Organizations must determine whether a family has a filed a 2020 or 2019 tax return. And, if so, these monthly payments will be made based on the information contained in that return without the family taking any additional action. If they have not filed, the IRS advises a family to consider whether to file or to use the Non-Filer Tool.

According to the IRS, people without a permanent address can get advance payments of the CTC, Economic Impact Payments or other credits by, for example, listing the address of a friend, relative, or trusted service provider, such as a shelter, drop-in day center, or transitional housing program, on their tax return or in the Non-Filer Tool. Although the IRS can mail checks in the amount of the advance CTC payments, the agency advises that the fastest way to get an advance payments of the CTC is to have it directly deposited into a bank account, prepaid debit card, or mobile app.

Online IRS tools to help determine eligibility and to register for advance CTC payments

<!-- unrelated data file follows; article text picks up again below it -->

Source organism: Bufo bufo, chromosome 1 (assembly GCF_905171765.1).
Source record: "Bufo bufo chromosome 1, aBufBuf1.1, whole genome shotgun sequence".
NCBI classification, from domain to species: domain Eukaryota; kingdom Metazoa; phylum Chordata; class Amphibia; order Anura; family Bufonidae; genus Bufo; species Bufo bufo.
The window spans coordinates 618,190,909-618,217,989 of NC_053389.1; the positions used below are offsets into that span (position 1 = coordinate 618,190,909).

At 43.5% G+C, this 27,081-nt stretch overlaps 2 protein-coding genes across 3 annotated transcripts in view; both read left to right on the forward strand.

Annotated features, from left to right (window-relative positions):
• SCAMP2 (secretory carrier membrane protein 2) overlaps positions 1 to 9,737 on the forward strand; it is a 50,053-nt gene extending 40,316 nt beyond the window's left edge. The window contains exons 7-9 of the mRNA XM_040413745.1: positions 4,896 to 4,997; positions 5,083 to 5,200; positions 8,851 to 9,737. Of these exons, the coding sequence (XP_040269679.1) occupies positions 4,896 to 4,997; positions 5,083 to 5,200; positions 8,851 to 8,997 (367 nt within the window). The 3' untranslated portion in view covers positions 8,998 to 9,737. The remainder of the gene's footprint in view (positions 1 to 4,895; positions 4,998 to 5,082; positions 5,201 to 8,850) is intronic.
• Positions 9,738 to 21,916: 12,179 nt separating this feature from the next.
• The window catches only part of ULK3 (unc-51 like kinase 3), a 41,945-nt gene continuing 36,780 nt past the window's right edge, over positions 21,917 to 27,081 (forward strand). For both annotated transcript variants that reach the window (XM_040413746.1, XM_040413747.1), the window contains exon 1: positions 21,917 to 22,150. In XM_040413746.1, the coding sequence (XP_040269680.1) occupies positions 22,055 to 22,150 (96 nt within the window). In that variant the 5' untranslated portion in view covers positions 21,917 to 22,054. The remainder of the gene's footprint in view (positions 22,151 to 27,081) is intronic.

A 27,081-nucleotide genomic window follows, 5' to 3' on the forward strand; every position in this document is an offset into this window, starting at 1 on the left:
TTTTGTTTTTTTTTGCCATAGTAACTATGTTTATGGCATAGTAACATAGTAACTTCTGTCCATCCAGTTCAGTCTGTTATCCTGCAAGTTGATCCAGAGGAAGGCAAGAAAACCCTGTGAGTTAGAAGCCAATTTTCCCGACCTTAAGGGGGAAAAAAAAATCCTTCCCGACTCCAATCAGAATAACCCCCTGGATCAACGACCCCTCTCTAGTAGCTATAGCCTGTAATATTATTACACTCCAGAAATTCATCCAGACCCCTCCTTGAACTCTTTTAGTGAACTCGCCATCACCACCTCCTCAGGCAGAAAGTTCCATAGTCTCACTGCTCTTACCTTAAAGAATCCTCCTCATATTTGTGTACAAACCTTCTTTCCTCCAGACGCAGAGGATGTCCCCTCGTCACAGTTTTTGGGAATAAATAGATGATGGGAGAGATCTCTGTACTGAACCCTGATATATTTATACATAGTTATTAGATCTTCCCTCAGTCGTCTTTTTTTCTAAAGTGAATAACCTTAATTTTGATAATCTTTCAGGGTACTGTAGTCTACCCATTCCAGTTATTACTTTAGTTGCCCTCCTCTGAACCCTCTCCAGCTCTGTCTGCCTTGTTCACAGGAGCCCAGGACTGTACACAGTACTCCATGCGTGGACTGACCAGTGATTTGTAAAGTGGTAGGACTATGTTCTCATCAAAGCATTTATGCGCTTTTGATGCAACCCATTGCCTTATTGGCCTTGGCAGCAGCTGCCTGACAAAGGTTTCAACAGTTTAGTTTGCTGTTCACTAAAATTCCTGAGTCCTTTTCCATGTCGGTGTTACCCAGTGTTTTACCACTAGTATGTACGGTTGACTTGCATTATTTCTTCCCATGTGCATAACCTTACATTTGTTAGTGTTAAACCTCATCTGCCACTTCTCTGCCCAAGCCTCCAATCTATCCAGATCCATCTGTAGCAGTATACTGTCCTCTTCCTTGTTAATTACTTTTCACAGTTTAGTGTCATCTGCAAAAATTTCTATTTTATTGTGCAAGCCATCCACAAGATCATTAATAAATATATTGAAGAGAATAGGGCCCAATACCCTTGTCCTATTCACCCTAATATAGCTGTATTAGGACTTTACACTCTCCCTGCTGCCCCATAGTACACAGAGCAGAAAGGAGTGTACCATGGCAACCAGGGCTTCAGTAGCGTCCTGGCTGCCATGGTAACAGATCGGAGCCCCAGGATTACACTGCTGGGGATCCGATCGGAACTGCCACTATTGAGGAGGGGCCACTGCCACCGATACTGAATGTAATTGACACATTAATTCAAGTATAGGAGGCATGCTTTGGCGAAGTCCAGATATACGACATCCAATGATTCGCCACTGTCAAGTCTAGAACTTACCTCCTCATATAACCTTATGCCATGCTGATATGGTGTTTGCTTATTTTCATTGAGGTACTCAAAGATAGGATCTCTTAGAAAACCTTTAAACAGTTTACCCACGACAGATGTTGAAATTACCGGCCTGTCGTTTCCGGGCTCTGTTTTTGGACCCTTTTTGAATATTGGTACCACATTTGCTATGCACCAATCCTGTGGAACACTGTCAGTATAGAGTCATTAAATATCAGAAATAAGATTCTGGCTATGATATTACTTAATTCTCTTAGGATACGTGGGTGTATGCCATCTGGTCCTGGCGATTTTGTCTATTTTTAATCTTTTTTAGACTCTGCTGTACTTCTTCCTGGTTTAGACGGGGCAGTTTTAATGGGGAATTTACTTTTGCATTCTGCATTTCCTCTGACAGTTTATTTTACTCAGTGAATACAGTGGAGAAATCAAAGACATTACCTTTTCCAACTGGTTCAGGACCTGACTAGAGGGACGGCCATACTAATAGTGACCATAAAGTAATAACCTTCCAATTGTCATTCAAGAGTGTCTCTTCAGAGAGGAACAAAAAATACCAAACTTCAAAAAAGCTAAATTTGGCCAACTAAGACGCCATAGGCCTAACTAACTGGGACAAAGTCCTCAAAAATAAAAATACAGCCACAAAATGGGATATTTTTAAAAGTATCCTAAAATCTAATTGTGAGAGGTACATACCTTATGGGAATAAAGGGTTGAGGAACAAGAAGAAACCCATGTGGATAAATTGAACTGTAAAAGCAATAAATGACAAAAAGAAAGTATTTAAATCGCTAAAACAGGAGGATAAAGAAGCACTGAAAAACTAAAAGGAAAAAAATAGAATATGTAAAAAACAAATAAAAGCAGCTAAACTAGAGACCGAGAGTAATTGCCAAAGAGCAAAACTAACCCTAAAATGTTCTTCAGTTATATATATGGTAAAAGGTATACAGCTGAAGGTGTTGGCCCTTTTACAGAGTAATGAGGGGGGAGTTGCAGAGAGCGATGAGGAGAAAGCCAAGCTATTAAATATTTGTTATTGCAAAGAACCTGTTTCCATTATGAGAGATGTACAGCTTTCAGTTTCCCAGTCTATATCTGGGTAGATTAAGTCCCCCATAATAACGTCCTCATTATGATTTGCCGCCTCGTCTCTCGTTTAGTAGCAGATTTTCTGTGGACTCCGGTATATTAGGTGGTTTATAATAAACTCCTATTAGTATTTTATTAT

The new Child Tax Credit Eligibility Assistant allows a family to determine whether they qualify for the CTC by answering a series of questions about themselves and their family members. The IRS says that using this tool can help a family decide whether they should take the next step and use its new online Non-Filer Tool.

The IRS Non-Filer Tool will allow eligible families who weren’t required to file (and have not filed) a tax return for 2020, to file a simplified tax return, allowing them to register for advance CTC payments. The tool is also designed to help eligible individuals who don't normally file tax returns register for the $1,400 third round of Economic Impact Payments (also known as stimulus checks) and claim the Recovery Rebate Credit for any amount of the first two rounds of Economic Impact Payments they may have missed.